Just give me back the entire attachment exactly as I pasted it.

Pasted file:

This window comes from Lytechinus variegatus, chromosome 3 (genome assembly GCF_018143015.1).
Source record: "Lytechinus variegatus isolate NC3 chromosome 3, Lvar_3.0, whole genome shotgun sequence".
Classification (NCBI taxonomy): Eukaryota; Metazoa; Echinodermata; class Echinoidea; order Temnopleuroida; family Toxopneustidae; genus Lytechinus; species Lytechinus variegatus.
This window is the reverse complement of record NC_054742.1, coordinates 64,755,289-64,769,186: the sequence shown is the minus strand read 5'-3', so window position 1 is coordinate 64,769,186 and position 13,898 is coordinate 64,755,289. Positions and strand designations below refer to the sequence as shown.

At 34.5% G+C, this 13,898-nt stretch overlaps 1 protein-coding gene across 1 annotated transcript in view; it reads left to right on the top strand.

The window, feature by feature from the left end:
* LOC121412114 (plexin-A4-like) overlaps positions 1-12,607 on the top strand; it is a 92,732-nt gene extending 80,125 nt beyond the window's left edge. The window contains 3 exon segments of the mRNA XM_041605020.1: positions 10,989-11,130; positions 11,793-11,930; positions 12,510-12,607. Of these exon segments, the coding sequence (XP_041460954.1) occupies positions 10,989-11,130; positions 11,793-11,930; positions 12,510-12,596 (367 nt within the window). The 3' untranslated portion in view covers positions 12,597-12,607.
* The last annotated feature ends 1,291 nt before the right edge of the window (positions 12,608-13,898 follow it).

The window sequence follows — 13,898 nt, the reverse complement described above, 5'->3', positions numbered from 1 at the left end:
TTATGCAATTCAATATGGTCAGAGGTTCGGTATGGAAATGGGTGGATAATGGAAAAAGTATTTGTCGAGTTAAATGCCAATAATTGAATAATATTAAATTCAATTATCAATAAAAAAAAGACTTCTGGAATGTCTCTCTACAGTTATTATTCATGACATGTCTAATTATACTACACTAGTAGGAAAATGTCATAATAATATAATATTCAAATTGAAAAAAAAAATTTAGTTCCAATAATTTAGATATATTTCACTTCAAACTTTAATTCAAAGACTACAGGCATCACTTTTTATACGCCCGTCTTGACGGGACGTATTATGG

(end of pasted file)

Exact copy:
This window comes from Lytechinus variegatus, chromosome 3 (genome assembly GCF_018143015.1).
Source record: "Lytechinus variegatus isolate NC3 chromosome 3, Lvar_3.0, whole genome shotgun sequence".
Classification (NCBI taxonomy): Eukaryota; Metazoa; Echinodermata; class Echinoidea; order Temnopleuroida; family Toxopneustidae; genus Lytechinus; species Lytechinus variegatus.
This window is the reverse complement of record NC_054742.1, coordinates 64,755,289-64,769,186: the sequence shown is the minus strand read 5'-3', so window position 1 is coordinate 64,769,186 and position 13,898 is coordinate 64,755,289. Positions and strand designations below refer to the sequence as shown.

At 34.5% G+C, this 13,898-nt stretch overlaps 1 protein-coding gene across 1 annotated transcript in view; it reads left to right on the top strand.

The window, feature by feature from the left end:
* LOC121412114 (plexin-A4-like) overlaps positions 1-12,607 on the top strand; it is a 92,732-nt gene extending 80,125 nt beyond the window's left edge. The window contains 3 exon segments of the mRNA XM_041605020.1: positions 10,989-11,130; positions 11,793-11,930; positions 12,510-12,607. Of these exon segments, the coding sequence (XP_041460954.1) occupies positions 10,989-11,130; positions 11,793-11,930; positions 12,510-12,596 (367 nt within the window). The 3' untranslated portion in view covers positions 12,597-12,607.
* The last annotated feature ends 1,291 nt before the right edge of the window (positions 12,608-13,898 follow it).

The window sequence follows — 13,898 nt, the reverse complement described above, 5'->3', positions numbered from 1 at the left end:
TTATGCAATTCAATATGGTCAGAGGTTCGGTATGGAAATGGGTGGATAATGGAAAAAGTATTTGTCGAGTTAAATGCCAATAATTGAATAATATTAAATTCAATTATCAATAAAAAAAAGACTTCTGGAATGTCTCTCTACAGTTATTATTCATGACATGTCTAATTATACTACACTAGTAGGAAAATGTCATAATAATATAATATTCAAATTGAAAAAAAAAATTTAGTTCCAATAATTTAGATATATTTCACTTCAAACTTTAATTCAAAGACTACAGGCATCACTTTTTATACGCCCGTCTTGACGGGACGTATTATGG